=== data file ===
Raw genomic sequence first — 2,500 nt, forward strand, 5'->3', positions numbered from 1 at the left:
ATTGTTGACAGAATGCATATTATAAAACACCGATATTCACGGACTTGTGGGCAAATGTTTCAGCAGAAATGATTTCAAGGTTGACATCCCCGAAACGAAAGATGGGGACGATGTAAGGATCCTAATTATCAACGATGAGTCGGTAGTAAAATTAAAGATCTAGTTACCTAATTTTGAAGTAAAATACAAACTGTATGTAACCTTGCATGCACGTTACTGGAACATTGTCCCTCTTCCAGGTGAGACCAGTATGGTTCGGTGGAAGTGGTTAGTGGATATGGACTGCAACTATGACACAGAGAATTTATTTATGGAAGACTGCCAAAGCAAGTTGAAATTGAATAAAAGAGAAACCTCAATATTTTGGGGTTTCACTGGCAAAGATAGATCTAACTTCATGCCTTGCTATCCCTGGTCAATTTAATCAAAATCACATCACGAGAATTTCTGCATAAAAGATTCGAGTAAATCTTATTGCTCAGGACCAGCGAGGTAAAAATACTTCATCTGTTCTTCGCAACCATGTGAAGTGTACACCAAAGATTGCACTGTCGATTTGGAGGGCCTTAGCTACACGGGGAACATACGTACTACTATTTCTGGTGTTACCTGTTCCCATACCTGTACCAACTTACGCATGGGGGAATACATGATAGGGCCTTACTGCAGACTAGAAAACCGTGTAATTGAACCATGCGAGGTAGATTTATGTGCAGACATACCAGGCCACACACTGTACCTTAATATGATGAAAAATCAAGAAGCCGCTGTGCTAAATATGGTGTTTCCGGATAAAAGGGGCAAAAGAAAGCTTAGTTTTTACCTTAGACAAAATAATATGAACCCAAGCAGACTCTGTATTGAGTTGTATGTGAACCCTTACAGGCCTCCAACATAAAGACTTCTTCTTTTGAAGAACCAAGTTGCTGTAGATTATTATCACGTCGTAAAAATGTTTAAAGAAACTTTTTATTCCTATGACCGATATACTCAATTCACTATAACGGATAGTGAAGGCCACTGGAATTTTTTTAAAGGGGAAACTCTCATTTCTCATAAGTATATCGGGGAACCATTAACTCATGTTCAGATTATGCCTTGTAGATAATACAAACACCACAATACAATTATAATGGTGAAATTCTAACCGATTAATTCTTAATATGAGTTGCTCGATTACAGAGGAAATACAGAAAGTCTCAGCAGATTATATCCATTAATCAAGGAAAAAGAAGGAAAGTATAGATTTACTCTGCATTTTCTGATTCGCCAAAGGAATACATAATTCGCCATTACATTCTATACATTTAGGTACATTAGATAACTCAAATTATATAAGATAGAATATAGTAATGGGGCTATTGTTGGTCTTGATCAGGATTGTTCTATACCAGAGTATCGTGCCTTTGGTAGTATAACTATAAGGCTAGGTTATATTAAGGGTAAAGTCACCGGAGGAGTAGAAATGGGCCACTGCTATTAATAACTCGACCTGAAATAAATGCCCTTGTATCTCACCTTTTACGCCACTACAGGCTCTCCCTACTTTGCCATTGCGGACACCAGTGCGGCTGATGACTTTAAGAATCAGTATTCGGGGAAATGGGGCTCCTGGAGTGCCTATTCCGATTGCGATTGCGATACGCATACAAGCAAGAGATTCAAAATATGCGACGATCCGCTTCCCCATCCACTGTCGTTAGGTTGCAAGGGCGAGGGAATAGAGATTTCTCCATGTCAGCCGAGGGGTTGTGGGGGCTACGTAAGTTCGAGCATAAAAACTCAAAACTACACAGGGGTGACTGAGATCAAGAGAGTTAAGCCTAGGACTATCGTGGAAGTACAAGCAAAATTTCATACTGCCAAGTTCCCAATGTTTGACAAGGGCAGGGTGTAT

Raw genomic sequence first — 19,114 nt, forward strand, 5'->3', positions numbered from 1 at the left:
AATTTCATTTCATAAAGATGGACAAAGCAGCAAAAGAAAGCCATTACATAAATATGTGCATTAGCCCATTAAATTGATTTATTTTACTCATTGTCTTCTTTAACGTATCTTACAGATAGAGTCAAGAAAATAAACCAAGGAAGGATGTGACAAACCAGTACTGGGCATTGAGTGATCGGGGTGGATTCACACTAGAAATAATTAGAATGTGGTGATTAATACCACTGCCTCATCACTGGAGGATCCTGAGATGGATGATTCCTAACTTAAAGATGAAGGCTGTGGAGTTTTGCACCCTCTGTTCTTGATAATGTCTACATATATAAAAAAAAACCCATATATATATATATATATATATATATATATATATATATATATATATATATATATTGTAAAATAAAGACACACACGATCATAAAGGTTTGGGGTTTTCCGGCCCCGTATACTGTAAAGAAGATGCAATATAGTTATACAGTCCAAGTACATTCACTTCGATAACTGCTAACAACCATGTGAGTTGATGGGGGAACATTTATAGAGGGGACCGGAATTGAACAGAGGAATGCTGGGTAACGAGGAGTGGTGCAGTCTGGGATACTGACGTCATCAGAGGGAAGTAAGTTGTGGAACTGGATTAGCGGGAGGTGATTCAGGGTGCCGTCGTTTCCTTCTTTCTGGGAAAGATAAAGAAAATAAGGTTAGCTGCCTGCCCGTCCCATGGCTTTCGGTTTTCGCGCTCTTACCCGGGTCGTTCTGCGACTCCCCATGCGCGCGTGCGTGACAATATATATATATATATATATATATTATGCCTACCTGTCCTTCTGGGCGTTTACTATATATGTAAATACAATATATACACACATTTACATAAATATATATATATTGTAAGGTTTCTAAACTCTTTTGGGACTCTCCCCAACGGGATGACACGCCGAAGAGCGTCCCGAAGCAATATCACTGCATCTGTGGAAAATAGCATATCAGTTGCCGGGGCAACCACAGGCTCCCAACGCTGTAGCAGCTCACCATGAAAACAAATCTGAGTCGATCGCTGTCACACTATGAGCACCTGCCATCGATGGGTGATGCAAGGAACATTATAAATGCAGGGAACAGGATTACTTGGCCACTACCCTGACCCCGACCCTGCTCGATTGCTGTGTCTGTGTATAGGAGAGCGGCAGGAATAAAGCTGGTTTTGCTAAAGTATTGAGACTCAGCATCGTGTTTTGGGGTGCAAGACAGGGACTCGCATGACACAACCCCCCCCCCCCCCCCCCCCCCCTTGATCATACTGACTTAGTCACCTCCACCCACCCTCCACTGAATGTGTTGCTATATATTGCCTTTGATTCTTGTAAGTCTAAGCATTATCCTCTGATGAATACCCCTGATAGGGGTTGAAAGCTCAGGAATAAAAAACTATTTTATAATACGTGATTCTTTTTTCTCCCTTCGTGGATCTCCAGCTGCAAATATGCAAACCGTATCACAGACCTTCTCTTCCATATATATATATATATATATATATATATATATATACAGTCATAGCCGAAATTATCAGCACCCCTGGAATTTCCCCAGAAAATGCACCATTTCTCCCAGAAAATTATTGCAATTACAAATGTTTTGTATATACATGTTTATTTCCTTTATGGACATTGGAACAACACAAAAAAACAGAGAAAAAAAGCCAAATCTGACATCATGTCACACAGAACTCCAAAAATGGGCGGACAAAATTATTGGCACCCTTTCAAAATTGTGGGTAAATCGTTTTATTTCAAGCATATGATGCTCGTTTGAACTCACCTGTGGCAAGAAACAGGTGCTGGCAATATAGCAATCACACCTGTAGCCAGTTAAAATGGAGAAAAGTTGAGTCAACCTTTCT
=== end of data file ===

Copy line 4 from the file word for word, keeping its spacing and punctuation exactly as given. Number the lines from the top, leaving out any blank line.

AATTTCATTTCATAAAGATGGACAAAGCAGCAAAAGAAAGCCATTACATAAATATGTGCATTAGCCCATTAAATTGATTTATTTTACTCATTGTCTTCTTTAACGTATCTTACAGATAGAGTCAAGAAAATAAACCAAGGAAGGATGTGACAAACCAGTACTGGGCATTGAGTGATCGGGGTGGATTCACACTAGAAATAATTAGAATGTGGTGATTAATACCACTGCCTCATCACTGGAGGATCCTGAGATGGATGATTCCTAACTTAAAGATGAAGGCTGTGGAGTTTTGCACCCTCTGTTCTTGATAATGTCTACATATATAAAAAAAAACCCATATATATATATATATATATATATATATATATATATATATATATATATATATATTGTAAAATAAAGACACACACGATCATAAAGGTTTGGGGTTTTCCGGCCCCGTATACTGTAAAGAAGATGCAATATAGTTATACAGTCCAAGTACATTCACTTCGATAACTGCTAACAACCATGTGAGTTGATGGGGGAACATTTATAGAGGGGACCGGAATTGAACAGAGGAATGCTGGGTAACGAGGAGTGGTGCAGTCTGGGATACTGACGTCATCAGAGGGAAGTAAGTTGTGGAACTGGATTAGCGGGAGGTGATTCAGGGTGCCGTCGTTTCCTTCTTTCTGGGAAAGATAAAGAAAATAAGGTTAGCTGCCTGCCCGTCCCATGGCTTTCGGTTTTCGCGCTCTTACCCGGGTCGTTCTGCGACTCCCCATGCGCGCGTGCGTGACAATATATATATATATATATATATATTATGCCTACCTGTCCTTCTGGGCGTTTACTATATATGTAAATACAATATATACACACATTTACATAAATATATATATATTGTAAGGTTTCTAAACTCTTTTGGGACTCTCCCCAACGGGATGACACGCCGAAGAGCGTCCCGAAGCAATATCACTGCATCTGTGGAAAATAGCATATCAGTTGCCGGGGCAACCACAGGCTCCCAACGCTGTAGCAGCTCACCATGAAAACAAATCTGAGTCGATCGCTGTCACACTATGAGCACCTGCCATCGATGGGTGATGCAAGGAACATTATAAATGCAGGGAACAGGATTACTTGGCCACTACCCTGACCCCGACCCTGCTCGATTGCTGTGTCTGTGTATAGGAGAGCGGCAGGAATAAAGCTGGTTTTGCTAAAGTATTGAGACTCAGCATCGTGTTTTGGGGTGCAAGACAGGGACTCGCATGACACAACCCCCCCCCCCCCCCCCCCCCCCTTGATCATACTGACTTAGTCACCTCCACCCACCCTCCACTGAATGTGTTGCTATATATTGCCTTTGATTCTTGTAAGTCTAAGCATTATCCTCTGATGAATACCCCTGATAGGGGTTGAAAGCTCAGGAATAAAAAACTATTTTATAATACGTGATTCTTTTTTCTCCCTTCGTGGATCTCCAGCTGCAAATATGCAAACCGTATCACAGACCTTCTCTTCCATATATATATATATATATATATATATATATATATACAGTCATAGCCGAAATTATCAGCACCCCTGGAATTTCCCCAGAAAATGCACCATTTCTCCCAGAAAATTATTGCAATTACAAATGTTTTGTATATACATGTTTATTTCCTTTATGGACATTGGAACAACACAAAAAAACAGAGAAAAAAAGCCAAATCTGACATCATGTCACACAGAACTCCAAAAATGGGCGGACAAAATTATTGGCACCCTTTCAAAATTGTGGGTAAATCGTTTTATTTCAAGCATATGATGCTCGTTTGAACTCACCTGTGGCAAGAAACAGGTGCTGGCAATATAGCAATCACACCTGTAGCCAGTTAAAATGGAGAAAAGTTGAGTCAACCTTTCT